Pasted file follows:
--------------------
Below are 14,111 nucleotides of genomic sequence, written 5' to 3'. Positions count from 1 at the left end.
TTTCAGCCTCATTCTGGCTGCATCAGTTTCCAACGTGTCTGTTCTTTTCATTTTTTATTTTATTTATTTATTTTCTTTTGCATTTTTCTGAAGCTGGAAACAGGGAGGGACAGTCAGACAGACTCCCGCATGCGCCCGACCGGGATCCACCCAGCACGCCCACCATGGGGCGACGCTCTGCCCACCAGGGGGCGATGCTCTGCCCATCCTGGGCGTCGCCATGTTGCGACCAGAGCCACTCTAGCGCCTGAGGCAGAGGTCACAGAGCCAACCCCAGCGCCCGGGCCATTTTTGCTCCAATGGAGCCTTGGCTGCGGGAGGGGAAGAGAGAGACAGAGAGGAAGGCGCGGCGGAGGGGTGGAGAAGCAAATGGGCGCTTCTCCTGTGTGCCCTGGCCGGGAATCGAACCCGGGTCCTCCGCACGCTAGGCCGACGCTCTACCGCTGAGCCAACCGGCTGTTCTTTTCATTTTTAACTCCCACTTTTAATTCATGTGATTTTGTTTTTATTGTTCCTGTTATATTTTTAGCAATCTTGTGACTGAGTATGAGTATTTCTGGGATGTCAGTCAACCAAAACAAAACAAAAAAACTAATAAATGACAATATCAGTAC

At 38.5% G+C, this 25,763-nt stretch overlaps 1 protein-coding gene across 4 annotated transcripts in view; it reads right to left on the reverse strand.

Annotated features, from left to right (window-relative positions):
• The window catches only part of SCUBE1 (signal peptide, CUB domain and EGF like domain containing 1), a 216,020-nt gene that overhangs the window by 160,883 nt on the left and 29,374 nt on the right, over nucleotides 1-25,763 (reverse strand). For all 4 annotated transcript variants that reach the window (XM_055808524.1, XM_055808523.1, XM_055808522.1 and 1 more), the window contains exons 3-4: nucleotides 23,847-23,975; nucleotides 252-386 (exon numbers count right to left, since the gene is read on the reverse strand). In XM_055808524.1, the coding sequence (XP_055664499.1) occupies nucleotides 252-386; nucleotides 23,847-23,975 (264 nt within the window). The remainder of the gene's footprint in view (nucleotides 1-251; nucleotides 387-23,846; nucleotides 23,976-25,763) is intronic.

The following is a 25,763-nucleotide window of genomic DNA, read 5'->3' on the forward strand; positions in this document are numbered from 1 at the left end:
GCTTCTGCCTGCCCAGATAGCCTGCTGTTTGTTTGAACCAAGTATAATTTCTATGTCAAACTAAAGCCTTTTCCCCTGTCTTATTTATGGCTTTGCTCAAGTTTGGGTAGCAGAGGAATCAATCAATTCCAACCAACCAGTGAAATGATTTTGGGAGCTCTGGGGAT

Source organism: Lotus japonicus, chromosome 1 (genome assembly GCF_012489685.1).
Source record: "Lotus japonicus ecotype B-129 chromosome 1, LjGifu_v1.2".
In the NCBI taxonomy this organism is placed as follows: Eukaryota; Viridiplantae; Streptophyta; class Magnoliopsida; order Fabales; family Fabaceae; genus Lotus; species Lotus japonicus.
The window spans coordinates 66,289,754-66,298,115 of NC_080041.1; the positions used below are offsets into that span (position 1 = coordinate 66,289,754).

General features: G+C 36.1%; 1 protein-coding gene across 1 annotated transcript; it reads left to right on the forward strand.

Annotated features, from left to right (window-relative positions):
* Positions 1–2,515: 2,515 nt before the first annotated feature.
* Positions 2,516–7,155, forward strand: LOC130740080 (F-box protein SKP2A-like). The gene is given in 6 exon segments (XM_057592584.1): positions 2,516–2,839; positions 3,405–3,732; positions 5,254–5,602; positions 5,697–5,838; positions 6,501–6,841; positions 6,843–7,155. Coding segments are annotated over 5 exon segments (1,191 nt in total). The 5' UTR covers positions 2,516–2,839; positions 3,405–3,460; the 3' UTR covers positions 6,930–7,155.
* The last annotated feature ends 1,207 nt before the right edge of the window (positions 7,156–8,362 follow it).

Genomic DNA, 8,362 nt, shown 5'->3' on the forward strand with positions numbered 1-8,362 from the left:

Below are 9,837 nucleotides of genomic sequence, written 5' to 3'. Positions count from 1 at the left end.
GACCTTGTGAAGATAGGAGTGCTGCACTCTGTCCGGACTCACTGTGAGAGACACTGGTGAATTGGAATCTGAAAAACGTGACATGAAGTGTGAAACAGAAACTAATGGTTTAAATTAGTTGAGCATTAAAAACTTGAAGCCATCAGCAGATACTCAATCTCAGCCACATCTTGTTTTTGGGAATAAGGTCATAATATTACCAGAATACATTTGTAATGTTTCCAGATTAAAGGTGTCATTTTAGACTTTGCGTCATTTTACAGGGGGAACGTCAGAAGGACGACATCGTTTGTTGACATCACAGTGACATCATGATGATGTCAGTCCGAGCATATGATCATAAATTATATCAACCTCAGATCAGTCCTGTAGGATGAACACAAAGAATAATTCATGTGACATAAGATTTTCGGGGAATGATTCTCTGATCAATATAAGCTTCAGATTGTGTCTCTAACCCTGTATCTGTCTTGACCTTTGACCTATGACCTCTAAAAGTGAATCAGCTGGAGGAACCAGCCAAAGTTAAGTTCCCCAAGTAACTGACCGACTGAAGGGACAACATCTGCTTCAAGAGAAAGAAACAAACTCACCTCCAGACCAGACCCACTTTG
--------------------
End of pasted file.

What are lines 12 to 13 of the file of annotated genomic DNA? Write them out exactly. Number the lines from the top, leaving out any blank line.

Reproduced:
General features: G+C 36.1%; 1 protein-coding gene across 1 annotated transcript; it reads left to right on the forward strand.

Annotated features, from left to right (window-relative positions):